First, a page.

Different Types of Internet Connections

By: Ryan Attelle

Most people know and understand that the internet is a way for computers world over to connect with each other, to transmit data between two points and quickly share and distribute information. There are a number of types of connections such as Ethernet, t1 connections, DSL and cable modems to name a few. It is important for people to understand exactly what a broadband connection is so that they have the resources they need to choose the right type of connection for there business. It is important to make an informed decision before purchasing a type of broadband connection because in most cases, the only way to get a connection is by signing a contract that last a minimum of a year, so there is not much room for trial and error. In most cases businesses are obligated to three or five year agreements. In this article we will share our knowledge of the language used in the internet connection industry and how it pertains to the specific services a business might be looking for.
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The first subject at hand is the difference between a Bit and a Byte. First and for most I Bit = 8 Bytes. Now it is important to understand that the size of data (the amount that can be stored and used) is measured in Bytes. The speed in which the data is transferred is measured in Bits. For example; a business owner has a 1 megabit per second connection and they are sending a 1 mega byte file, it will take 8 seconds to transfer the 1 megabyte file from one location to another. This makes sense when we remember that I Bit = 8 Bytes. Understanding this alone can greatly help a business owner understand connection speeds and what can be accomplished with them.

Different types of internet can have different types of upload and download speeds for example cable and DSL both use what is called asynchronous transfer speeds, this is when the download speed differs from the upload speed. T1 and commercial Ethernet connections use what is called synchronous transfer speeds meaning the upload and download speeds are the same .

Latency, measured in milliseconds, is not to be confused with speed. Speed is basically how fast data gets pushed to a computer. Latency is actually the time from when you have sent a command from one location to when that command has been acknowledged and returned. This is important especially if a business is interested in video conferencing. The key for these types of tasks is to have a low latency. A good target for real time communication, like video conferencing, is about 20 milliseconds or less. If the latency is not low enough in such a scenario, the effect will be similar to the delay often experienced in long distance phone calls.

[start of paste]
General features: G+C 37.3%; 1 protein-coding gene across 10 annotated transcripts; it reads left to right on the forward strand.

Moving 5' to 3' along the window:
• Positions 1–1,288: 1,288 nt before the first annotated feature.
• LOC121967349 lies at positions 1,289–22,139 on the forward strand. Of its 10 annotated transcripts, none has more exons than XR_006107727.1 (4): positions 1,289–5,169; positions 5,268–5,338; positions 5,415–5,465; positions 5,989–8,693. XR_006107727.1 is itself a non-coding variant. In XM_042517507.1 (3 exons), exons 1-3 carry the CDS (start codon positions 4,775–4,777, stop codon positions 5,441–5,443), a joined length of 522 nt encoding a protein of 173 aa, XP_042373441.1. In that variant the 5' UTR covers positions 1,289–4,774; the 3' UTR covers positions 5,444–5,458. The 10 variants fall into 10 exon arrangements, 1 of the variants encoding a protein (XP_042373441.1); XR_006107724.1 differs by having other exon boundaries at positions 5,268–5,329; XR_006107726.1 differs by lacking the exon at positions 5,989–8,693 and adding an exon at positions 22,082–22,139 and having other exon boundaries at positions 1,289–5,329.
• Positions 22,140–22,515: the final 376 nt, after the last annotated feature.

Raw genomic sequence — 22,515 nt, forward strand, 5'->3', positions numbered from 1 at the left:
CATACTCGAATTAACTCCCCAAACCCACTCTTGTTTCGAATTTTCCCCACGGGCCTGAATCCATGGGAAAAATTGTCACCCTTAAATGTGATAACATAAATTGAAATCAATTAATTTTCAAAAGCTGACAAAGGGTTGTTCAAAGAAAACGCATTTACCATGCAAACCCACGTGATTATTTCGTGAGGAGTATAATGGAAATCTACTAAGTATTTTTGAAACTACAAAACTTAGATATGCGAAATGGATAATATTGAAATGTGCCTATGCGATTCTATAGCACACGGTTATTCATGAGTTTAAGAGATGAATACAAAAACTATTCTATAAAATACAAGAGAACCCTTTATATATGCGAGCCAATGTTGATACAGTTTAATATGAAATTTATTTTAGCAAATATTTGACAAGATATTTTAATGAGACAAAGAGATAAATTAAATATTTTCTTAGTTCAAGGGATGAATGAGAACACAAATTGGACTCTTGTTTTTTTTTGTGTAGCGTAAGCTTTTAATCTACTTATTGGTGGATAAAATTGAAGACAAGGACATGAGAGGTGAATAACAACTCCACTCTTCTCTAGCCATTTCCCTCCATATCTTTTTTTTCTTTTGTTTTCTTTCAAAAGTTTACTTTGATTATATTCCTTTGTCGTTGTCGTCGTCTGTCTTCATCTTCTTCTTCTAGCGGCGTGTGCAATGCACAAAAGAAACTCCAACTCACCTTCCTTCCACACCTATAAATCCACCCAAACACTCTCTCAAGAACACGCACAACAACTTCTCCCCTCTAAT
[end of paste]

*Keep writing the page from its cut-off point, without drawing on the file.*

It might be wise for a business to utilize one of the many free speed test available on the internet in order to see where they already stand and how it compares to where they would like to be.

There is also the issue of a static vs. dynamic IP addresses. An IP address is a number that identifies a computer. It is suggested that a business use a static IP address because it never changes. A dynamic IP address is constantly changing. The problem with a changing IP address is that often times they are flagged as spam, so if a business is sending out emails they will be blocked. In addition if a business wants to allow remote access to a website, it is difficult to maintain that access consistently with a changing IP address. It is for these basic reasons it is suggested businesses make sure they get a static IP address.

Lastly it important to know what the SLA is, the Service Level Agreement. This is what the internet service providers absolutely agrees the service should be. This differs from what is often found in small print. Providers will often say what customers should be getting for an internet connection, that is should, but not always get. The percent of time you actually get this is not always shared upfront. So there is the advertised speed, and the speed actually provided. An SLA agreement usually guarantees that the service purchased will be available 99.9% of the time. This agreement is usually provided through a T1 or commercial Ethernet services.

A business owner who is privy to this knowledge has a leg up in any negotiations that take place when signing up with a new internet provider. The more a business owner knows the more they can be assured they are making the right decision, avoiding getting locked into a long lasting contract that do not work for them.
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